Retirement

Whether you are retiring yourself or paying tribute to a retiring colleague, your speech should combine sincere sentiment with light-hearted touches of inoffensive humour. Its content will owe quite a lot to the nature of the organisation itself, and the retiree’s professional contribution to the bigger picture. But that is only part of the story. Your listeners will want to hear, too, about more personal, human reasons to regret the departure.

If you yourself are leaving, a ruefully comic anecdote, recalling your first day, or early teething problems generally, should go down well, and you can then go on to mention briefly what has changed since then and what has stayed the same. Recognise the contributions and support of colleagues, and let them know (if you can do so sincerely) how you’re going to miss them. Don’t forget to say a little, on a personal note, about what’s still in store. After all that looking back, it’s only right to take a peek ahead, however hypothetical your plans for the future are as yet.

If you are giving the speech about someone else, then ask yourself: what is it about this colleague that you’ll miss the most? You may want to mention, with affection, their characteristic quirks in a spirit of fun. But remember you are there, primarily, not to tease them for their faults, but to mark their years of service and laud their achievements.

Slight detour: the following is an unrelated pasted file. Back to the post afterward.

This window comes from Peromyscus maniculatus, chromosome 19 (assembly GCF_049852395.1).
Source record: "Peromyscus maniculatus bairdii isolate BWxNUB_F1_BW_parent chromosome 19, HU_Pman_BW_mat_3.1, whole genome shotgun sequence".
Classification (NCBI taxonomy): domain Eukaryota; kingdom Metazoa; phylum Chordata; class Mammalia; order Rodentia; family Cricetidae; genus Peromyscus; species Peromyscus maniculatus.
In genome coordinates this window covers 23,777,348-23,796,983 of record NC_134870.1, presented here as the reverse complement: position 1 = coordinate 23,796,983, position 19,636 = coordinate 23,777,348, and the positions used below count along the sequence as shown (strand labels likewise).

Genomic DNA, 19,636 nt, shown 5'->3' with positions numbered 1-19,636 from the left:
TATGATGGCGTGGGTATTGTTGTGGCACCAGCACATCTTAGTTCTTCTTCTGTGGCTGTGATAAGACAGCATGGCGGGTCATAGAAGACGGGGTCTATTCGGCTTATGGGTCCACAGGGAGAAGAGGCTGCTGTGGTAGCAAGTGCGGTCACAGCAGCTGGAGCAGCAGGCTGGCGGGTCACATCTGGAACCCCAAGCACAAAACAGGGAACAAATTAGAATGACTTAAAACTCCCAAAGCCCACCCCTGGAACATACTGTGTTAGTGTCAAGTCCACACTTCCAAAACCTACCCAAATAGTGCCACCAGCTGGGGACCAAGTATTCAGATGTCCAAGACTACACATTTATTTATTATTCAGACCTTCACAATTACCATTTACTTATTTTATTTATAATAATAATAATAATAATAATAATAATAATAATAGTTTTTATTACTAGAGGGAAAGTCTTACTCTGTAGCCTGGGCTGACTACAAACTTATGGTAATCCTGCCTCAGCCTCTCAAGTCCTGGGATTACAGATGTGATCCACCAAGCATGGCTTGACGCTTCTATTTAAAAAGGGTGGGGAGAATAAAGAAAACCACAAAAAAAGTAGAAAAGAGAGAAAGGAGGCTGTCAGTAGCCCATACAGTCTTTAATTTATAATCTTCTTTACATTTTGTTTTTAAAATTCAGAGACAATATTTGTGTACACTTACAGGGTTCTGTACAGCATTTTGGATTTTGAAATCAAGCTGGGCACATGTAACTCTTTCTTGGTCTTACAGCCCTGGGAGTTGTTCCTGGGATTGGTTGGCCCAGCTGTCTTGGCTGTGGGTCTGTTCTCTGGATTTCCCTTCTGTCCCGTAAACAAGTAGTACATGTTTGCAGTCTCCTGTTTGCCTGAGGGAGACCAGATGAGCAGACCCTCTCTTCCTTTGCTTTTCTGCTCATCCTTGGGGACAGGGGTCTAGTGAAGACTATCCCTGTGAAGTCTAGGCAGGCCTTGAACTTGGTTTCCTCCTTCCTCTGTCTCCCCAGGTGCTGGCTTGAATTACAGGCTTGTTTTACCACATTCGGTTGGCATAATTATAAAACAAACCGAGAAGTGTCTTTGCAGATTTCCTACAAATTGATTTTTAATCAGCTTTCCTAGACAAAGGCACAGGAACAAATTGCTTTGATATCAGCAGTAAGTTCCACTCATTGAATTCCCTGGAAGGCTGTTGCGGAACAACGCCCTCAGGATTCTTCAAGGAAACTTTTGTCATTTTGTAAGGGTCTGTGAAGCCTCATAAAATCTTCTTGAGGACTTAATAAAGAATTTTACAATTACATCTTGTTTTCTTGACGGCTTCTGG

Lorraine Evenden
Speech Writer


Speechesforyou can also draft Retirement speeches which include a rhyme.
Rhymes can make speeches more exciting and will bring stories about your colleague to life.
Please see an extract below:

We’re all here today to say good-bye to Jim,

Not changed in 40 years but his hair’s gone thin,

Retiring to golf, well that’s what you think,

I’ve spoke to his wife, she’ll have him chained to the sink


Retirement speech with rhyme;

Hi Kevin, Just to let you know that the speech went very well and everyone loved it.
The rhyme was brilliant! I was so glad to have had your help.

BM

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